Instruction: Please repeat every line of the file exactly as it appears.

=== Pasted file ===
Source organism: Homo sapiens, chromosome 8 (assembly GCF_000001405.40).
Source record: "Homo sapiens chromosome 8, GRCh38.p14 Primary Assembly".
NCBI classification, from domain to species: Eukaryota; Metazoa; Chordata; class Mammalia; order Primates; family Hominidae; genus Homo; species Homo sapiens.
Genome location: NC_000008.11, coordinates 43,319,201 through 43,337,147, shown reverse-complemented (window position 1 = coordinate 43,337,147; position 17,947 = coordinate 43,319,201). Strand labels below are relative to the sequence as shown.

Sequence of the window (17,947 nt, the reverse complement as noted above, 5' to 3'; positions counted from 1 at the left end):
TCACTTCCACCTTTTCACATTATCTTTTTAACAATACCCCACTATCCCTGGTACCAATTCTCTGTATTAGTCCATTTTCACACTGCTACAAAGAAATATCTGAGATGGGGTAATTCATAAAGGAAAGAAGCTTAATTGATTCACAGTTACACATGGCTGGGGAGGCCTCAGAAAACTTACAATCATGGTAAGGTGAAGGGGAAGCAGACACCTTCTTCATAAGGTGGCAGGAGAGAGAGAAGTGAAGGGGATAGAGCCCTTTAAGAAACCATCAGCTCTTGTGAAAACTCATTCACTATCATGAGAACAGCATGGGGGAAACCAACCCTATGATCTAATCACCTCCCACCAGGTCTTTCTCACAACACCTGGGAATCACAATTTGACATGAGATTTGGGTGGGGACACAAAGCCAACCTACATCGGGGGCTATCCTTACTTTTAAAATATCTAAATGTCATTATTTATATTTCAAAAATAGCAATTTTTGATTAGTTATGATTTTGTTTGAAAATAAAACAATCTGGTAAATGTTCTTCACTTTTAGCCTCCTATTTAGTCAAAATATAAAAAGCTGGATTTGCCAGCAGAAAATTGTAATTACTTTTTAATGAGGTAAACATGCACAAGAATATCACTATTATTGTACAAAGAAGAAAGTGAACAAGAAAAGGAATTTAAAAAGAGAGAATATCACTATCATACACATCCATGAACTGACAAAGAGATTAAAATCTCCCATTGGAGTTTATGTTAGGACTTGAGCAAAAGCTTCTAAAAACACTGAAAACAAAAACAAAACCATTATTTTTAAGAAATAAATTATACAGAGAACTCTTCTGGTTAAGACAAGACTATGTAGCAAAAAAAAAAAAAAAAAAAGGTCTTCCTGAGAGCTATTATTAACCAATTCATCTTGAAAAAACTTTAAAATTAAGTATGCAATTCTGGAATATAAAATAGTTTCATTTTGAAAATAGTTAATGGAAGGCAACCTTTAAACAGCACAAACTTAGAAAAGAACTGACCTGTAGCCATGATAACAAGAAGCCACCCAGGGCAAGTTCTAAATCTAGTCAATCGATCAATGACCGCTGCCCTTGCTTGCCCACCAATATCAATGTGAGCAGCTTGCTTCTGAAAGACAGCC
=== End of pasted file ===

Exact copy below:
Source organism: Homo sapiens, chromosome 8 (assembly GCF_000001405.40).
Source record: "Homo sapiens chromosome 8, GRCh38.p14 Primary Assembly".
NCBI classification, from domain to species: Eukaryota; Metazoa; Chordata; class Mammalia; order Primates; family Hominidae; genus Homo; species Homo sapiens.
Genome location: NC_000008.11, coordinates 43,319,201 through 43,337,147, shown reverse-complemented (window position 1 = coordinate 43,337,147; position 17,947 = coordinate 43,319,201). Strand labels below are relative to the sequence as shown.

Sequence of the window (17,947 nt, the reverse complement as noted above, 5' to 3'; positions counted from 1 at the left end):
TCACTTCCACCTTTTCACATTATCTTTTTAACAATACCCCACTATCCCTGGTACCAATTCTCTGTATTAGTCCATTTTCACACTGCTACAAAGAAATATCTGAGATGGGGTAATTCATAAAGGAAAGAAGCTTAATTGATTCACAGTTACACATGGCTGGGGAGGCCTCAGAAAACTTACAATCATGGTAAGGTGAAGGGGAAGCAGACACCTTCTTCATAAGGTGGCAGGAGAGAGAGAAGTGAAGGGGATAGAGCCCTTTAAGAAACCATCAGCTCTTGTGAAAACTCATTCACTATCATGAGAACAGCATGGGGGAAACCAACCCTATGATCTAATCACCTCCCACCAGGTCTTTCTCACAACACCTGGGAATCACAATTTGACATGAGATTTGGGTGGGGACACAAAGCCAACCTACATCGGGGGCTATCCTTACTTTTAAAATATCTAAATGTCATTATTTATATTTCAAAAATAGCAATTTTTGATTAGTTATGATTTTGTTTGAAAATAAAACAATCTGGTAAATGTTCTTCACTTTTAGCCTCCTATTTAGTCAAAATATAAAAAGCTGGATTTGCCAGCAGAAAATTGTAATTACTTTTTAATGAGGTAAACATGCACAAGAATATCACTATTATTGTACAAAGAAGAAAGTGAACAAGAAAAGGAATTTAAAAAGAGAGAATATCACTATCATACACATCCATGAACTGACAAAGAGATTAAAATCTCCCATTGGAGTTTATGTTAGGACTTGAGCAAAAGCTTCTAAAAACACTGAAAACAAAAACAAAACCATTATTTTTAAGAAATAAATTATACAGAGAACTCTTCTGGTTAAGACAAGACTATGTAGCAAAAAAAAAAAAAAAAAAAGGTCTTCCTGAGAGCTATTATTAACCAATTCATCTTGAAAAAACTTTAAAATTAAGTATGCAATTCTGGAATATAAAATAGTTTCATTTTGAAAATAGTTAATGGAAGGCAACCTTTAAACAGCACAAACTTAGAAAAGAACTGACCTGTAGCCATGATAACAAGAAGCCACCCAGGGCAAGTTCTAAATCTAGTCAATCGATCAATGACCGCTGCCCTTGCTTGCCCACCAATATCAATGTGAGCAGCTTGCTTCTGAAAGACAGCC